October 28, 2016

2016 Vocations Supplement

Postulant finds ‘kindred spirits’ among Sisters of Providence

Franciscan Sisters Shirley Gerth, left, and Donna Prickel rely on the values of St. Francis—and each other—as they serve the archdiocese as parish life coordinators in the Batesville Deanery. Sister Shirley serves in St. John the Baptist Parish in Osgood and St. Maurice Parish in Napoleon. Sister Donna ministers at Immaculate Conception Parish in Milhousen. (Photo by John Shaughnessy)

Franciscan Sisters Shirley Gerth, left, and Donna Prickel rely on the values of St. Francis—and each other—as they serve the archdiocese as parish life coordinators in the Batesville Deanery. Sister Shirley serves in St. John the Baptist Parish in Osgood and St. Maurice Parish in Napoleon. Sister Donna ministers at Immaculate Conception Parish in Milhousen. (Photo by John Shaughnessy)

By Jason Moon (Special to The Criterion)

SAINT MARY-OF-THE-WOODS—The Sisters of Providence of Saint Mary-of-the-Woods is a religious community of Catholic women religious founded by St. Mother Theodore Guérin in 1840.

They collaborate with others through prayer, education, service and advocacy. Through their ministries, the mission of the congregation is to honor Divine Providence, and to further God’s loving plan through devotion to works of love, mercy and justice in service among God’s people.

Those collaborations include working with Providence Associates, women and men of faith who choose to have a relationship with the Sisters of Providence. Providence Associates commit to sharing their own unique gifts and talents with others while walking with the Sisters of Providence. Currently, there are more than 200 Providence Associates living out Providence spirituality in their daily lives across the United States and in Taiwan.

The Sisters of Providence continue to accept new members to the community and have done so in recent years, including Sister Dina Bato, who is currently preparing to profess perpetual vows, as well as temporary professed Sisters Hannah Corbin, Arrianne Whittaker and Sister Joni Luna. In addition, mission novice Sisters Tracey Horan and Anna Fan are also in formation.

In September, Indianapolis native Emily TeKolste was welcomed by the Sisters of Providence as a postulant.

Emily took part in the ritual of entrance, as she knocked on the door at Providence Hall. She was greeted by then-General Superior Sister Denise Wilkinson. From there, Emily was taken to the parlor of Providence Hall for a prayer service, a blessing and the official welcome into the congregation.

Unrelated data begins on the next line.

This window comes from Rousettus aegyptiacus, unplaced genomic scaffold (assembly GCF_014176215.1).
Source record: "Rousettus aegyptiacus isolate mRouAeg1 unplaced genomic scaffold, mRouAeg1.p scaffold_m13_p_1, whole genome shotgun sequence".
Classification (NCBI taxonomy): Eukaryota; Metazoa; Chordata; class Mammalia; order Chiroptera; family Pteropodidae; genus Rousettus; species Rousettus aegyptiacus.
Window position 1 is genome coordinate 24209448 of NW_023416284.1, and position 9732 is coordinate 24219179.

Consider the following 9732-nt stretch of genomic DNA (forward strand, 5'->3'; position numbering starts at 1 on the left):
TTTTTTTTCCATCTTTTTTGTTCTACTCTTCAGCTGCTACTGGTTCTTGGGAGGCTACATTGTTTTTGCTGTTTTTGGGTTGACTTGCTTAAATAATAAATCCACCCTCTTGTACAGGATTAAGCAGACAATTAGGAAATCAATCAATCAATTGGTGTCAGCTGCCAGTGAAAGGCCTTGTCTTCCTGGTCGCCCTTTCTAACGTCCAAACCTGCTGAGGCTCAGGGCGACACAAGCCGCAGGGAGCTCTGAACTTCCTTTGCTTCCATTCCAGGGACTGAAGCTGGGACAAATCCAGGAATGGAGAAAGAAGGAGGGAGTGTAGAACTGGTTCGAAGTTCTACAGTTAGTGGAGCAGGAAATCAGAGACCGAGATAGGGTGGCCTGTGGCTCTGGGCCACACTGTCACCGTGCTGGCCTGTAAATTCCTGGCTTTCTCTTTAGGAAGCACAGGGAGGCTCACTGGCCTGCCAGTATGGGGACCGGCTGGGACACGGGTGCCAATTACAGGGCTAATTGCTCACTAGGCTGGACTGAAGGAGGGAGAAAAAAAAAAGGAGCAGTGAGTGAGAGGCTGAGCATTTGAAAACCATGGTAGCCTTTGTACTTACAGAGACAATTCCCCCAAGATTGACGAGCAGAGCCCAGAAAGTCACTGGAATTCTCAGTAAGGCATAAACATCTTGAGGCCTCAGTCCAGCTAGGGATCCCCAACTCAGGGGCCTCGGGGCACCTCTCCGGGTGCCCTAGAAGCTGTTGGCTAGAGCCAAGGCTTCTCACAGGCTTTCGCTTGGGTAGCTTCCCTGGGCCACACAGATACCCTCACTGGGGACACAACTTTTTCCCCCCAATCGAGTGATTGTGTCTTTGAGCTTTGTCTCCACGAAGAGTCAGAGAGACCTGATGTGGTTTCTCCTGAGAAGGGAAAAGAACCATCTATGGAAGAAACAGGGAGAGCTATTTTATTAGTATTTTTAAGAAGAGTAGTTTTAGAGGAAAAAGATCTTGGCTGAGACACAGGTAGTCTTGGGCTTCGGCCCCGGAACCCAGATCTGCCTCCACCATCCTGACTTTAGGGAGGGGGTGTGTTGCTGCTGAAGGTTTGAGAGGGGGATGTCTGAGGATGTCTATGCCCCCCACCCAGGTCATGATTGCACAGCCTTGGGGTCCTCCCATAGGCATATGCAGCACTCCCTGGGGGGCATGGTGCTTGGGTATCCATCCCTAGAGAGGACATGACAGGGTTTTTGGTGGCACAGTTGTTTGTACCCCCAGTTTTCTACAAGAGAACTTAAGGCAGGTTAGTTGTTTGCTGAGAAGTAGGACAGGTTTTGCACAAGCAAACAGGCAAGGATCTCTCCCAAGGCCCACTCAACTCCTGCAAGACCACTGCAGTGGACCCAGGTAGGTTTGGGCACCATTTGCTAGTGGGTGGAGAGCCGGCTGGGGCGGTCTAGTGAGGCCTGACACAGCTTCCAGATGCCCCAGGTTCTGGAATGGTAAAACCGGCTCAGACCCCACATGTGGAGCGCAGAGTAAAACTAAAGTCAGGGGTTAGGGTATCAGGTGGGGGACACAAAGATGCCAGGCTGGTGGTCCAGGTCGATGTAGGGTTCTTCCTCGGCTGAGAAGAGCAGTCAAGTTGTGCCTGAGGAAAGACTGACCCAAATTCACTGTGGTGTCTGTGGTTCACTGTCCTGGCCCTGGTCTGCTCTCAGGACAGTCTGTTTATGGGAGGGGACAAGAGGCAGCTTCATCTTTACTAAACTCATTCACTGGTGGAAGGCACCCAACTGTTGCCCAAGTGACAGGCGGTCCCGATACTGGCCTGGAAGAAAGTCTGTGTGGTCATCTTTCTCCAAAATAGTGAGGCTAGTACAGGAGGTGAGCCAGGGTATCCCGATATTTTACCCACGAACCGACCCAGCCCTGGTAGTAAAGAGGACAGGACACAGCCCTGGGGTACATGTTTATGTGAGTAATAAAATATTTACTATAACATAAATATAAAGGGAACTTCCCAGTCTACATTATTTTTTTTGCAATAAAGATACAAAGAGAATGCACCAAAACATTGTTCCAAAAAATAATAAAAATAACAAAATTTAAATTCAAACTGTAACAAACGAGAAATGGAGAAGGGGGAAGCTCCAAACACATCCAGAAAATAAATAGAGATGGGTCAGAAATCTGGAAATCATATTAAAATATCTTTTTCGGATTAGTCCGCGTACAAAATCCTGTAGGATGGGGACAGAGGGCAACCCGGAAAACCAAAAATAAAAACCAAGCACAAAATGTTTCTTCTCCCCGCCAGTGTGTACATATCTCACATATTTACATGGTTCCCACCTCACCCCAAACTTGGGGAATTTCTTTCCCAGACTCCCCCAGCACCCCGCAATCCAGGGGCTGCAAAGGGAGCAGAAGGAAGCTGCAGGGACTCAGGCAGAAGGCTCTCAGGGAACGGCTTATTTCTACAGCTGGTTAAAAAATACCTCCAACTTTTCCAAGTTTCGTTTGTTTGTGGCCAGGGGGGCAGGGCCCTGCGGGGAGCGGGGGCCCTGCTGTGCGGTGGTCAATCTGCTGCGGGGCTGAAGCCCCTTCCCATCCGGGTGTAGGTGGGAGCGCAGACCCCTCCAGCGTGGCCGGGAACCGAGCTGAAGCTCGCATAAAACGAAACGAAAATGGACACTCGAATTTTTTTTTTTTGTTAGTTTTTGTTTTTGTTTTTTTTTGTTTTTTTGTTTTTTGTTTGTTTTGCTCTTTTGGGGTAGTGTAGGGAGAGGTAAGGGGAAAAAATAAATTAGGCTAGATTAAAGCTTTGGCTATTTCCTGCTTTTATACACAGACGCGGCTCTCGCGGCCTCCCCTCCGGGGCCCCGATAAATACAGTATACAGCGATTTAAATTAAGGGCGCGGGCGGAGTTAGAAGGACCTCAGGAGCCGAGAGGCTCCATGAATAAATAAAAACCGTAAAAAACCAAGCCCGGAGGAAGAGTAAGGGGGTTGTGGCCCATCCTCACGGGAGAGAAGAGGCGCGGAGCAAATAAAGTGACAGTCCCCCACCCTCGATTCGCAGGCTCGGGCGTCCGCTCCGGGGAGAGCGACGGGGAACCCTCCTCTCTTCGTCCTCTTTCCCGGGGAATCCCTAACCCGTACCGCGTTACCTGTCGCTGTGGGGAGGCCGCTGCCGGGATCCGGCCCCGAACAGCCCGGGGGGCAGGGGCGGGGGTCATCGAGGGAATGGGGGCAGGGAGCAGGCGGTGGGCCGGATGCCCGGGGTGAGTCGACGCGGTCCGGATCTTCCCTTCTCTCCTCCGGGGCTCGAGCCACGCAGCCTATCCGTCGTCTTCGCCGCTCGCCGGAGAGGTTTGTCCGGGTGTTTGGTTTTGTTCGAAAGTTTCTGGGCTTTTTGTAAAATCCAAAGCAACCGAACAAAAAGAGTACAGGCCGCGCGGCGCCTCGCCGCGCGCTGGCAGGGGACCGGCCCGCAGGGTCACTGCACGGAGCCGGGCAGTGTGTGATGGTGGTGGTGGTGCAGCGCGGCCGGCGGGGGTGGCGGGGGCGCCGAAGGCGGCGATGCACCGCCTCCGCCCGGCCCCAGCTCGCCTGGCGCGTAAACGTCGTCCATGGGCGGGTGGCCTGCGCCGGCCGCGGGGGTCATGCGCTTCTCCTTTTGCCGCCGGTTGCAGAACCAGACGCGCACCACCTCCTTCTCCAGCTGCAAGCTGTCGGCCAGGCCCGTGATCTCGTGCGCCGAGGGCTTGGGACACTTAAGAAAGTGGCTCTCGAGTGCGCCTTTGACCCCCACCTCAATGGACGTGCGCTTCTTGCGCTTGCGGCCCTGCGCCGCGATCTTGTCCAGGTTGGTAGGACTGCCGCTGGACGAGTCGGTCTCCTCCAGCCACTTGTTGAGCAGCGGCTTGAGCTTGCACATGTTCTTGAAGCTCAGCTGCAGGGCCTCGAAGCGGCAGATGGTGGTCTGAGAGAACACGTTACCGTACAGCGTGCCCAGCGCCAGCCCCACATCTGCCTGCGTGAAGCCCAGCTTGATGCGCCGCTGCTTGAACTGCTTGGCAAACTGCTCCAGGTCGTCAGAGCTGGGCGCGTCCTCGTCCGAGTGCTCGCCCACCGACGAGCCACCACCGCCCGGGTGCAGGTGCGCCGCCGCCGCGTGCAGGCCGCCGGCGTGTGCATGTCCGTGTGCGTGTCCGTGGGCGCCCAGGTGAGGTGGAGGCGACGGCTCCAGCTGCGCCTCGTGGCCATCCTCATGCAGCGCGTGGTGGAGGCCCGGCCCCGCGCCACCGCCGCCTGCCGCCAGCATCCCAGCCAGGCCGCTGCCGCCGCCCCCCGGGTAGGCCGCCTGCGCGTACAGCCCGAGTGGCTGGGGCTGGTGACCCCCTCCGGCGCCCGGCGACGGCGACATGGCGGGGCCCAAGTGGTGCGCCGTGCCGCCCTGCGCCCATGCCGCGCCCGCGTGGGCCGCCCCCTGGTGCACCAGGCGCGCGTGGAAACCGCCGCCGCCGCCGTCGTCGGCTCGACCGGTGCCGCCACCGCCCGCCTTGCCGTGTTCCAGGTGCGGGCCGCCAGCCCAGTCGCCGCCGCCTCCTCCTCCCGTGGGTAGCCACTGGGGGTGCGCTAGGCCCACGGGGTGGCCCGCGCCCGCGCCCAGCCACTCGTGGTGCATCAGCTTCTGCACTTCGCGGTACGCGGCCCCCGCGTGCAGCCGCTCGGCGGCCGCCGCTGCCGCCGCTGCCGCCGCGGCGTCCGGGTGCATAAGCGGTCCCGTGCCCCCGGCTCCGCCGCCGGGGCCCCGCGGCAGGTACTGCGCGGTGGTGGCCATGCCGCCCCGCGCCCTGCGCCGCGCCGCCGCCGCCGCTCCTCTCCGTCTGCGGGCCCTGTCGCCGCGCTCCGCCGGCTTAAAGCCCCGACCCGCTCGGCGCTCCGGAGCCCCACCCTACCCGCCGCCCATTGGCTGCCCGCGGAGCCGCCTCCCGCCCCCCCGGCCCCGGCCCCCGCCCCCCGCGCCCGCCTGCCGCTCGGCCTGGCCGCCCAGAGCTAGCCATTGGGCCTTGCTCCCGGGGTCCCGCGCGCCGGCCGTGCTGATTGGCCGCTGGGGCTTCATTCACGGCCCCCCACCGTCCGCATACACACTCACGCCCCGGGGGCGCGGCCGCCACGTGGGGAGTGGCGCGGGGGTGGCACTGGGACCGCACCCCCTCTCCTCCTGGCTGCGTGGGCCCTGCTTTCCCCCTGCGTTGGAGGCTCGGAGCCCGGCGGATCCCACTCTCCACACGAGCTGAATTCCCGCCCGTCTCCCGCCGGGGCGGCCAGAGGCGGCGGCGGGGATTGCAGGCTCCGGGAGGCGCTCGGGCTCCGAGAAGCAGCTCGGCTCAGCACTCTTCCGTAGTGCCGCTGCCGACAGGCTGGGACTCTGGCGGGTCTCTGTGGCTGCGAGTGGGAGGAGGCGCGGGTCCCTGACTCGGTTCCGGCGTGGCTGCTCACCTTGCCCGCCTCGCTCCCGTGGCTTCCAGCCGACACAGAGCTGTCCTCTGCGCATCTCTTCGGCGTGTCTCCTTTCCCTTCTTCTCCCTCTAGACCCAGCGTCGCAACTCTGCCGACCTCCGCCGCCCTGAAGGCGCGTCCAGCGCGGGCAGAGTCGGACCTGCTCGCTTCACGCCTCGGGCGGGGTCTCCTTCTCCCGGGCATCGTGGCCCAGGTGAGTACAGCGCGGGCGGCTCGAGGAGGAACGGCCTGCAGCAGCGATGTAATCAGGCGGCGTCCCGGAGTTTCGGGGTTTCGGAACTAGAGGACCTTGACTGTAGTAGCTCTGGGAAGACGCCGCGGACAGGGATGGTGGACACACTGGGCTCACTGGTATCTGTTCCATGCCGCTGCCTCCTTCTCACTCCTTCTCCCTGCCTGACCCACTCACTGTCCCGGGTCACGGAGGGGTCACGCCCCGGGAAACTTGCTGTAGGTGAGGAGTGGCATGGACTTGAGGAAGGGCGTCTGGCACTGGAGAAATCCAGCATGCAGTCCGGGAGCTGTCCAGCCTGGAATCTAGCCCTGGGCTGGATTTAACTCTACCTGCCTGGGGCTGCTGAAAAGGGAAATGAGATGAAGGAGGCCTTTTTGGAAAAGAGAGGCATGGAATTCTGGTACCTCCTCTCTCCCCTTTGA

Emily’s connection to the Sisters of Providence stems from Sister Tracey, who entered the congregation in 2014.

“When I encountered the Sisters of Providence, I had just moved into the Indianapolis Catholic Worker community,” Emily said. “I had moved there because I was searching for a way to get out of the suburbs where I grew up and into a more economically marginalized community. I was looking for deeper friendships, since most of my friends from high school and college lived in different states.

“I was looking for a way to connect in a deeper way with the world around. I wasn’t looking for religion or religious life in any way, but through interacting with Tracey, I began to feel the nudge to seek more information about religious life. I thought I’d find what I wanted to find at the Catholic Worker—and I did in almost every way you can name. But something didn’t feel right.”

Emily added her knowledge of White Violet Center for Eco-Justice—a ministry of the Sisters of Providence—also played a role in her decision.

“I was particularly interested in that because of my background in sustainability issues and work in sustainable agriculture,” she said. “As I got to know the Sisters of Providence, I felt comfortable with almost everyone I met. I felt that they were kindred spirits, and I enjoyed spending time with them.”

Emily said that, for her, the call to enter religious life became final in 2015.

“I was visiting my sister in Guatemala, and I found myself at one point overcome with the sensation that I was going to be a sister and I was at complete peace with it,” she said. “At the time, I had started the Providence Associate program, but switched gears toward exploring religious life.”

Emily said she had scheduled a visit with another religious community after returning from Guatemala. After that visit, she then met with Providence Sister Carole Kimes.

“I asked if I could enter into a deeper discernment process with the Sisters of Providence while still exploring other communities,” Emily said. “She asked if I needed to continue searching, or if I could just trust that God would reveal to me if I was on the wrong path.

“So, we called Sister Editha Ben and formally requested that I be able to start the process of working with a discernment guide.” Sister Editha is the Sisters of Providence’s vocations director.

After a year in the postulancy, Emily will be eligible to enter into the first year of the novitiate. It is at that point when she will receive the title of sister.

The Sisters of Providence are still welcoming new members on an annual basis.
 

(Jason Moon is the media relations manager for the Sisters of Providence of Saint Mary-of-the-Woods. For more information about the order, visit www.spsmw.org.)

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